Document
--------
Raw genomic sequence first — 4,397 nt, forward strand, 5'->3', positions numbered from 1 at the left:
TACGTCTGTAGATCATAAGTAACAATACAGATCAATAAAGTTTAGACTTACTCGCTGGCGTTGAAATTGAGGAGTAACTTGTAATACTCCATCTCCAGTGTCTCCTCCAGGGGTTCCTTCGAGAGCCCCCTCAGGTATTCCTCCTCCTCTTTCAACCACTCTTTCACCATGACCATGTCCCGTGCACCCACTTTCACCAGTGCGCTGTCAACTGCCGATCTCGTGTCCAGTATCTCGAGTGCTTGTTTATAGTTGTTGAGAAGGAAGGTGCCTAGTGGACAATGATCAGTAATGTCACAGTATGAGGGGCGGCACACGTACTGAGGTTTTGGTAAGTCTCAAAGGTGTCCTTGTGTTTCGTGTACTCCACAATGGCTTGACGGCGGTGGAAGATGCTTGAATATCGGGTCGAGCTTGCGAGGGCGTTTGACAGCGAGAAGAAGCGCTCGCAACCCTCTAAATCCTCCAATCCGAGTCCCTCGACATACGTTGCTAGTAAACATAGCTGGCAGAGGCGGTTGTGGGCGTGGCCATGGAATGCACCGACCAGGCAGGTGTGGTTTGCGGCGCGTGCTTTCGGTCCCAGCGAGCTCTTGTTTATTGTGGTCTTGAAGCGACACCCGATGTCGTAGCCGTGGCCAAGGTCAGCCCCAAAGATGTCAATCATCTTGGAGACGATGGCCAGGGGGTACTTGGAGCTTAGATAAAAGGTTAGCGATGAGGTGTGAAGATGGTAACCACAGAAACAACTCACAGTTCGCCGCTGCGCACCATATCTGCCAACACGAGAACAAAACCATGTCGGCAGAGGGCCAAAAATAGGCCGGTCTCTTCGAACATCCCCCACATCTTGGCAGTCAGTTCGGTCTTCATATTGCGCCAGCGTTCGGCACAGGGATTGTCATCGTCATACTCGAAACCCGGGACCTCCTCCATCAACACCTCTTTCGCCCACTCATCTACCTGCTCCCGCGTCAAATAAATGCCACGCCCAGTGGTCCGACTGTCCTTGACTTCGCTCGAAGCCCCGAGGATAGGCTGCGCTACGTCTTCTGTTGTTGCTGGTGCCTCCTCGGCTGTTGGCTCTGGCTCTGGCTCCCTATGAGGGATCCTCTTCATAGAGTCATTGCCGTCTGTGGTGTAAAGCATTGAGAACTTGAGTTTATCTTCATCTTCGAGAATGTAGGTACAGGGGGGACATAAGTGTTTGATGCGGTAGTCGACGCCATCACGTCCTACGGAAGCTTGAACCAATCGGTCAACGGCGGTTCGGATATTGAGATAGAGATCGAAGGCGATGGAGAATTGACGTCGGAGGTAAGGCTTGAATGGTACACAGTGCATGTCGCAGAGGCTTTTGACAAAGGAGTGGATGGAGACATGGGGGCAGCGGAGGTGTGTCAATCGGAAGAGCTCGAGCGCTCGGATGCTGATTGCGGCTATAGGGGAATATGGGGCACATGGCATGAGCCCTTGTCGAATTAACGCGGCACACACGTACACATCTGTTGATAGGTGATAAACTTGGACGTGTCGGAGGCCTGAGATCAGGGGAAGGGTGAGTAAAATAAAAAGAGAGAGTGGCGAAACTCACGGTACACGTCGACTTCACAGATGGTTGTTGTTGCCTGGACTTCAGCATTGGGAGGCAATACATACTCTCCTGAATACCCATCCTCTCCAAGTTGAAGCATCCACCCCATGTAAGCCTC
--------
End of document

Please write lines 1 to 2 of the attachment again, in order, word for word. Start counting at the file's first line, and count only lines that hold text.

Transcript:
Raw genomic sequence first — 4,397 nt, forward strand, 5'->3', positions numbered from 1 at the left:
TACGTCTGTAGATCATAAGTAACAATACAGATCAATAAAGTTTAGACTTACTCGCTGGCGTTGAAATTGAGGAGTAACTTGTAATACTCCATCTCCAGTGTCTCCTCCAGGGGTTCCTTCGAGAGCCCCCTCAGGTATTCCTCCTCCTCTTTCAACCACTCTTTCACCATGACCATGTCCCGTGCACCCACTTTCACCAGTGCGCTGTCAACTGCCGATCTCGTGTCCAGTATCTCGAGTGCTTGTTTATAGTTGTTGAGAAGGAAGGTGCCTAGTGGACAATGATCAGTAATGTCACAGTATGAGGGGCGGCACACGTACTGAGGTTTTGGTAAGTCTCAAAGGTGTCCTTGTGTTTCGTGTACTCCACAATGGCTTGACGGCGGTGGAAGATGCTTGAATATCGGGTCGAGCTTGCGAGGGCGTTTGACAGCGAGAAGAAGCGCTCGCAACCCTCTAAATCCTCCAATCCGAGTCCCTCGACATACGTTGCTAGTAAACATAGCTGGCAGAGGCGGTTGTGGGCGTGGCCATGGAATGCACCGACCAGGCAGGTGTGGTTTGCGGCGCGTGCTTTCGGTCCCAGCGAGCTCTTGTTTATTGTGGTCTTGAAGCGACACCCGATGTCGTAGCCGTGGCCAAGGTCAGCCCCAAAGATGTCAATCATCTTGGAGACGATGGCCAGGGGGTACTTGGAGCTTAGATAAAAGGTTAGCGATGAGGTGTGAAGATGGTAACCACAGAAACAACTCACAGTTCGCCGCTGCGCACCATATCTGCCAACACGAGAACAAAACCATGTCGGCAGAGGGCCAAAAATAGGCCGGTCTCTTCGAACATCCCCCACATCTTGGCAGTCAGTTCGGTCTTCATATTGCGCCAGCGTTCGGCACAGGGATTGTCATCGTCATACTCGAAACCCGGGACCTCCTCCATCAACACCTCTTTCGCCCACTCATCTACCTGCTCCCGCGTCAAATAAATGCCACGCCCAGTGGTCCGACTGTCCTTGACTTCGCTCGAAGCCCCGAGGATAGGCTGCGCTACGTCTTCTGTTGTTGCTGGTGCCTCCTCGGCTGTTGGCTCTGGCTCTGGCTCCCTATGAGGGATCCTCTTCATAGAGTCATTGCCGTCTGTGGTGTAAAGCATTGAGAACTTGAGTTTATCTTCATCTTCGAGAATGTAGGTACAGGGGGGACATAAGTGTTTGATGCGGTAGTCGACGCCATCACGTCCTACGGAAGCTTGAACCAATCGGTCAACGGCGGTTCGGATATTGAGATAGAGATCGAAGGCGATGGAGAATTGACGTCGGAGGTAAGGCTTGAATGGTACACAGTGCATGTCGCAGAGGCTTTTGACAAAGGAGTGGATGGAGACATGGGGGCAGCGGAGGTGTGTCAATCGGAAGAGCTCGAGCGCTCGGATGCTGATTGCGGCTATAGGGGAATATGGGGCACATGGCATGAGCCCTTGTCGAATTAACGCGGCACACACGTACACATCTGTTGATAGGTGATAAACTTGGACGTGTCGGAGGCCTGAGATCAGGGGAAGGGTGAGTAAAATAAAAAGAGAGAGTGGCGAAACTCACGGTACACGTCGACTTCACAGATGGTTGTTGTTGCCTGGACTTCAGCATTGGGAGGCAATACATACTCTCCTGAATACCCATCCTCTCCAAGTTGAAGCATCCACCCCATGTAAGCCTC